“It would be interesting to see how the government would fund that 3M apprenticeship target without introducing the levy,”​ said Kathryn Gundle, Remit’s quality manager. “We are working with all of our employers on the basis that the apprenticeship levy will be implemented in April.”

Learning and development strategy

Remit’s head of food Diane Herft said: “Quite a few food manufacturers haven’t really invested in a lot of learning and development strategy and they are quite new to some of this. It takes quite a long time to implement a programme on this scale, especially when you are talking about very large manufacturers with a large levy pot to implement a large apprenticeship programme.”

Remit referred to research that has shown that 80% of firms employing apprentices reported it made their workplaces more productive. Around 75% of employers with apprenticeship programmes also claimed they helped cut recruitment costs, said Remit.

“The more companies are set up and ready to go when the levy comes in, they will see a better return on investment in their businesses through improved processes,”​ said Herft.

Remit remarked that some businesses might find the value of their levy wasn’t sufficient to cover the number of apprentices in their current business structure, creating a problem whereby they have to pay a large levy bill plus an additional bill if they want to maintain the number of apprentices they employ.

The training provider suggested one option in this scenario might be to use funding from the levy on training and development for apprentices that were already working within the business rather than recruiting new apprentices. And, if a business expected to recruit more apprentices than the value of its levy bill, it could apply for co-investment from government, Remit explained.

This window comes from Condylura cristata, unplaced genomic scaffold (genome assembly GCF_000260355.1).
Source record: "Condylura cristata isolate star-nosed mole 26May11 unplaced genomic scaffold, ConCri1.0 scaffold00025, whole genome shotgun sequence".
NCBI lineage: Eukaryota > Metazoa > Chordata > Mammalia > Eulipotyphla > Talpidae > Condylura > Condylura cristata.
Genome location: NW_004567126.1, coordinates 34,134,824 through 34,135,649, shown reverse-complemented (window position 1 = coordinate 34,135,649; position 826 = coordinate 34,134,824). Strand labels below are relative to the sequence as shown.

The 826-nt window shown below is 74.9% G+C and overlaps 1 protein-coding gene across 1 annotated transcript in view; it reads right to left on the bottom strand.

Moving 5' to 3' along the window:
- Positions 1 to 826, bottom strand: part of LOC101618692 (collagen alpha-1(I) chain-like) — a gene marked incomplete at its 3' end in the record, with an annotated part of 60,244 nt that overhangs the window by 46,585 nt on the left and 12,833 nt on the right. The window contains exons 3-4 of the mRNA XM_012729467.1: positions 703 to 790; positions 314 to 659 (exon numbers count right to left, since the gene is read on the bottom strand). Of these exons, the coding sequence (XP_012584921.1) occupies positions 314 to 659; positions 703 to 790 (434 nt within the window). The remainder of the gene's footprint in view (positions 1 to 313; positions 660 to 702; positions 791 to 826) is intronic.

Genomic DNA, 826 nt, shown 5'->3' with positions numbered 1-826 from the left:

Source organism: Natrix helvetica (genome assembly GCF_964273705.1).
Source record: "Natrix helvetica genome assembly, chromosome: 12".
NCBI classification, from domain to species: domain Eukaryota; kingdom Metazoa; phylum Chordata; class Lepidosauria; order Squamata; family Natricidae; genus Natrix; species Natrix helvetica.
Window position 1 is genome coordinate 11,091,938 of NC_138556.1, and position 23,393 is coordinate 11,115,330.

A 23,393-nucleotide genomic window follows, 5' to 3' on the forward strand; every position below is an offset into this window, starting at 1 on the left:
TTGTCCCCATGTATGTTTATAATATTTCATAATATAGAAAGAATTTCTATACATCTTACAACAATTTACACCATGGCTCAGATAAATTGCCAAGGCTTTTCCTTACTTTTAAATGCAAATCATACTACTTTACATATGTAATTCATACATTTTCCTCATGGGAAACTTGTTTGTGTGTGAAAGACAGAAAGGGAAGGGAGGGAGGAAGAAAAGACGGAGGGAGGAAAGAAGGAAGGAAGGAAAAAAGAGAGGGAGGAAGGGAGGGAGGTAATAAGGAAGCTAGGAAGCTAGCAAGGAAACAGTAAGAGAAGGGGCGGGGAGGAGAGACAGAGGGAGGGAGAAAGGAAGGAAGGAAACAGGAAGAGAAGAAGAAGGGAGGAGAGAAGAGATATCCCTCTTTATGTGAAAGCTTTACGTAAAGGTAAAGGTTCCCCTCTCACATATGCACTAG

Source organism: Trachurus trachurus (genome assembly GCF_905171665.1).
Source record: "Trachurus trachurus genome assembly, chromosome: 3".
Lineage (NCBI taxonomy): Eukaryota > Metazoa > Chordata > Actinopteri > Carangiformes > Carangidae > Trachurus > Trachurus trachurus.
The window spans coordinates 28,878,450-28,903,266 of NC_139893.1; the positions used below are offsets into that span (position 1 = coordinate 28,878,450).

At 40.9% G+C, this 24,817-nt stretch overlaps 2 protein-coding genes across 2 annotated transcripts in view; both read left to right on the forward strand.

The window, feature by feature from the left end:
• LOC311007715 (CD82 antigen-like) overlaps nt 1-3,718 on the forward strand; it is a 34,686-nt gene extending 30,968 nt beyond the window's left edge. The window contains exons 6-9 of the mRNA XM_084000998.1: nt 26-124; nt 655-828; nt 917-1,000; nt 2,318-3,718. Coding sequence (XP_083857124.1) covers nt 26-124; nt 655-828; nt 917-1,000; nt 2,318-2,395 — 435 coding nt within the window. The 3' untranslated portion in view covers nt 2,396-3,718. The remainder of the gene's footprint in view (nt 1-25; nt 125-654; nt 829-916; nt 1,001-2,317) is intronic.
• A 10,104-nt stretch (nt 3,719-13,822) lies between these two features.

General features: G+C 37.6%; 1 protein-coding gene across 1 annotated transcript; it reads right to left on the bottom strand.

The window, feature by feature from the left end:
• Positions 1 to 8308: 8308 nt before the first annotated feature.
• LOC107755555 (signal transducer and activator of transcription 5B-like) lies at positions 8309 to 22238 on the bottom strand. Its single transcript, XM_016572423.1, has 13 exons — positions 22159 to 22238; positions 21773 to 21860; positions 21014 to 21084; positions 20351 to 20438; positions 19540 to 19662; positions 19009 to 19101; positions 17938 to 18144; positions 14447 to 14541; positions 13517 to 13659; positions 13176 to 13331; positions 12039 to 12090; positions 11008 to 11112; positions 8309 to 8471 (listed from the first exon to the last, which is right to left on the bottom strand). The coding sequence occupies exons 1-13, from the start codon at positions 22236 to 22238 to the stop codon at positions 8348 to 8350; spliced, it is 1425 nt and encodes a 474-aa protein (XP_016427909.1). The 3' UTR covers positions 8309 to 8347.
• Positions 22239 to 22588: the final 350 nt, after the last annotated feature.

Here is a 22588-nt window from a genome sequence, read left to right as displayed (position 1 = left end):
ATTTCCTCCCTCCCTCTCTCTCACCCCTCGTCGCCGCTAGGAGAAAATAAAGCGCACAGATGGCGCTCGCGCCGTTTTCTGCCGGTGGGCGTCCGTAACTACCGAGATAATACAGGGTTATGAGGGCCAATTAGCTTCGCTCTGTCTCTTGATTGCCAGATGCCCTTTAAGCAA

What apprenticeship levy businesses will pay

Example 1​: An employer with an annual pay bill of £5M will pay:

Levy sum: 0.5% x £5M = £25,000

Subtract levy allowance of £15,000 = £10,000 annual levy payment

Example 2:​ An employer with an annual pay bill of £2M will pay:

Levy sum: 0.5% x £2M = £10,000

Subtract levy allowance of £15,000 = £0 annual levy payment

Example 3:​ An employer with an annual pay bill of £1bn will pay:

Levy sum: 0.5% x £1bn = £5M

Subtract levy allowance of £15,000 = £4.985M

* Courtesy of Remit

Related topics Legal Services

Related news

Show more

Related products

Carbon Reduction for Large Energy Users

Carbon Reduction for Large Energy Users

Content provided by ESB Energy | 12-Nov-2021 | Product Brochure

ESB Energy Business Solutions can help you meet your companies carbon targets by 2050. We offer a range of sustainable tailored solutions to reduce the...

Related suppliers

1 comment

Levy Plans

Posted by Terry Fennell,

Good article on a subject that will resonate across the food industry that is impacted more than most by the introduction of the apprenticeship tax.

Report abuse

Follow us

Featured Jobs

View more


Food Manufacture Podcast

Listen to the Food Manufacture podcast